Frequently Asked Questions

Q. What is the main difference with Southern and other collection companies?

A. It matters to us how we treat people – in fact, treating people with respect is one of our core values. Debt collection is a difficult business and Southern collectors can do it well without taking a person’s dignity or being rude.

Most people want to pay their debts, but they don’t know their options or how to manage their finances well. We do not charge people more than it costs to collect the debt, and we have no conflicts of interest with any of our vendors such as attorneys or process servers.

Our entire team works for our client, and our values and corporate culture reflect that at every level.


Q. What are the advantages to hiring Southern Oregon Credit Service?

A. Southern exclusively focuses on receivables and collecting overdue payments. This means that your company can:

  • focus on your core business offerings without worrying about bad debt accumulation
  • continue to have good customer relationships – our team of collectors are always professional and respectful
  • save the expense of in-house salaried personnel who have to work to collect past-due accounts
  • recover more debt since Southern has the incentive of getting a percentage of what we collect
  • safeguard your business from legal hassles since Southern is stay up to date with debt collection rules and regulations at the local, state, and federal level.

Q. What are your rates?

A. Southern receives a contingent commission rate. The specific amount depends on a number of factors, including:

  • number and average balance of the account(s) you assign
  • average age of the account
  • type of debt
  • possible location of the debtor
  • level of activity required to collect the debt

Healthcare has a different type of debt and debtor than commercial advertising or municipal government debt, so the rates can vary between industries. Rates generally range 20%-35% of the principle collected for most debts.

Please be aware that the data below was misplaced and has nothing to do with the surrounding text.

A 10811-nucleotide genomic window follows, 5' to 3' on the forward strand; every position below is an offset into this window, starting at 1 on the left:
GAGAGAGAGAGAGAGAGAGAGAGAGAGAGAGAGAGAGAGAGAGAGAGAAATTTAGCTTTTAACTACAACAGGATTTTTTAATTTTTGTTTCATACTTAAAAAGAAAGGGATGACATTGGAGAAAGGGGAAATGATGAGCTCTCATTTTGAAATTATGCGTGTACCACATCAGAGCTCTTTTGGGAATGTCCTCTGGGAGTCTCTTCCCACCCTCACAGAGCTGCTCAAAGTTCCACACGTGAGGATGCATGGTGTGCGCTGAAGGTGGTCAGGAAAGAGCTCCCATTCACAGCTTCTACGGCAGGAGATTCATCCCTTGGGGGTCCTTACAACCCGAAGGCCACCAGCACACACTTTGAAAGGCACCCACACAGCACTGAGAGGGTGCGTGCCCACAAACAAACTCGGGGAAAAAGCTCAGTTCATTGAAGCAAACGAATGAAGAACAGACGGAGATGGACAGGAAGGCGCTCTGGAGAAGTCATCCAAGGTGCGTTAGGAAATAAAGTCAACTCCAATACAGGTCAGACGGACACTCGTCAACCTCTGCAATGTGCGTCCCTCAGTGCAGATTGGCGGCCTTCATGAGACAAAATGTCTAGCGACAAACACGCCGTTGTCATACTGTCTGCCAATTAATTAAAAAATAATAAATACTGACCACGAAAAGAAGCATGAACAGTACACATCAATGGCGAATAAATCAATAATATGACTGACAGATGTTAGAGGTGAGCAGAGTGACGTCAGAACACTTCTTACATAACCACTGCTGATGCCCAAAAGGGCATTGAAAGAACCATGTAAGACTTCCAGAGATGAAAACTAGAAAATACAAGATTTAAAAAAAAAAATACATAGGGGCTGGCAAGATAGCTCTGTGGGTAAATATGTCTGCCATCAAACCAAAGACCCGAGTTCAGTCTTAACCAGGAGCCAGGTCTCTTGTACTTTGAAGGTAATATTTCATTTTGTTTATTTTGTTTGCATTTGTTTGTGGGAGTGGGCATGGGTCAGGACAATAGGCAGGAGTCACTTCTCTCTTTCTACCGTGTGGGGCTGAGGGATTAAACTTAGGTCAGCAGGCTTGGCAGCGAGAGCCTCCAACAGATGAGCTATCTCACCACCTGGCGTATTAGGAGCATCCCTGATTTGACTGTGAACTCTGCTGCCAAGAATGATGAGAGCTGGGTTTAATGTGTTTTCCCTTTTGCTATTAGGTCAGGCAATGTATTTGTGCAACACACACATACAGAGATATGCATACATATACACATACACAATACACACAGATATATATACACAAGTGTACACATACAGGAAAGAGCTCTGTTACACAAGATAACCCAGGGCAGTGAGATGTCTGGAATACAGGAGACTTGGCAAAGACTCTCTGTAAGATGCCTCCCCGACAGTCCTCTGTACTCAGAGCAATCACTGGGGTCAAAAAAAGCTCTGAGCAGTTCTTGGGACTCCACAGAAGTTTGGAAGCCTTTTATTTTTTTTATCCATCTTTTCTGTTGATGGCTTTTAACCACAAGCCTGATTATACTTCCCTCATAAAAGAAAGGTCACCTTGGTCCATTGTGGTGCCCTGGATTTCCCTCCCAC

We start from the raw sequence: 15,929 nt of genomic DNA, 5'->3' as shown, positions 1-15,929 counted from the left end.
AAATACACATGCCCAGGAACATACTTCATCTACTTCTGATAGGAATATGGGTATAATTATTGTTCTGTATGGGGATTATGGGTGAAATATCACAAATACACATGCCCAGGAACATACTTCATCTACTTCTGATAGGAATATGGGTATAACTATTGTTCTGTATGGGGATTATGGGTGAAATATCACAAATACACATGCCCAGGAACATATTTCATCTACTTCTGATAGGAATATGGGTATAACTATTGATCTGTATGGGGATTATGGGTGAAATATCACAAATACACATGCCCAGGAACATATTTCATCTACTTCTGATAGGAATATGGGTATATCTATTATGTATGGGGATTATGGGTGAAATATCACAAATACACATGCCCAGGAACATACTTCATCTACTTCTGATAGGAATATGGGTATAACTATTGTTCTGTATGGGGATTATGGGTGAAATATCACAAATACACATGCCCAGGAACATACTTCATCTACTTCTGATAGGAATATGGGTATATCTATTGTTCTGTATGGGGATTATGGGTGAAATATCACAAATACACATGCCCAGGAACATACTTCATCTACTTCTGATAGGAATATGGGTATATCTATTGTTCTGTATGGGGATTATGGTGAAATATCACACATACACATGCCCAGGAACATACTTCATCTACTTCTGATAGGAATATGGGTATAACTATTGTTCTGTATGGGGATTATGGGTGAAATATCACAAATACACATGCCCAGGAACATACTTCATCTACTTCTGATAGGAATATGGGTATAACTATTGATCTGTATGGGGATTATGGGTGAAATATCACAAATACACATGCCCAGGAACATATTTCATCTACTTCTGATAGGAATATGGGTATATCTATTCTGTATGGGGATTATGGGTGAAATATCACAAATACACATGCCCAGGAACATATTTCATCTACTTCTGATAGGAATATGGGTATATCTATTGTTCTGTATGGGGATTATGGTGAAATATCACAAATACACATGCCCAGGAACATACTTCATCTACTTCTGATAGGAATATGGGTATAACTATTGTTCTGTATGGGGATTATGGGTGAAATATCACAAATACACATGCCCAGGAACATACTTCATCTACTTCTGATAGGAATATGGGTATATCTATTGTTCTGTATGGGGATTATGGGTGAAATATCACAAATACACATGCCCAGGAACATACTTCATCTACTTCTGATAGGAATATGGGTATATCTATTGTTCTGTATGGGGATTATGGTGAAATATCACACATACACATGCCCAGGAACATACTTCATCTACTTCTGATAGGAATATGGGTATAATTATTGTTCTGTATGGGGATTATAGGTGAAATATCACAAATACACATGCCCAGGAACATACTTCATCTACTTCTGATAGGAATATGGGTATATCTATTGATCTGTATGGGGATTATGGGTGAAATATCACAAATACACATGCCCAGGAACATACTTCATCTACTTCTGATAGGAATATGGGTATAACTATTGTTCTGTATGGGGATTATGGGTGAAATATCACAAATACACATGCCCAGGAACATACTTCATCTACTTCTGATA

Q. What is your typical process for collecting debts?

A. Southern has a comprehensive process of debt collection that is focused on establishing communication with the consumer. Our collectors call all known numbers right after listing the account, as well as send notices to the last known address.

A major component of the collection process is locating and verifying a debtor’s assets. We identify a reasonable payment plan for each person that’s based on their income and assets. Our team reports to three national credit bureaus in accordance with the Fair Credit Reporting Act (FCRA) and work with a number of attorneys for litigation and post-judgment collection.


Q. How often will I hear from someone at Southern?

This varies depending on your needs, as well as the number and types of accounts you’ve listed. One of our representatives will regularly communicate with you about the status and progress of your collection accounts. We will set up a schedule with you that works for the number and types of accounts you’ve listed, whether it’s a weekly meeting or an update phone call every few months.


Q. Do you file for or collect judgments?

A. We accept judgments for collection and we will pursue litigation to obtain a judgment when necessary. For Oregon-based debt, Southern pursues small claims judgments as often as feasible – this keeps your costs down and it reduces recovery time.

We have agreements with attorneys who are licensed in Oregon, California, Nevada, and Washington to pursue judgment recovery in those states. Southern is licensed as a debt collector in Oregon and able to collect in California (no specific collection license is required in California).


Q. How long do you work the accounts?

A. Southern works each account for the statute of limitations of the debt, unless a time for assignment is prearranged at the time of listing. Most Oregon debts have a statute of six years, but times can vary with many factors.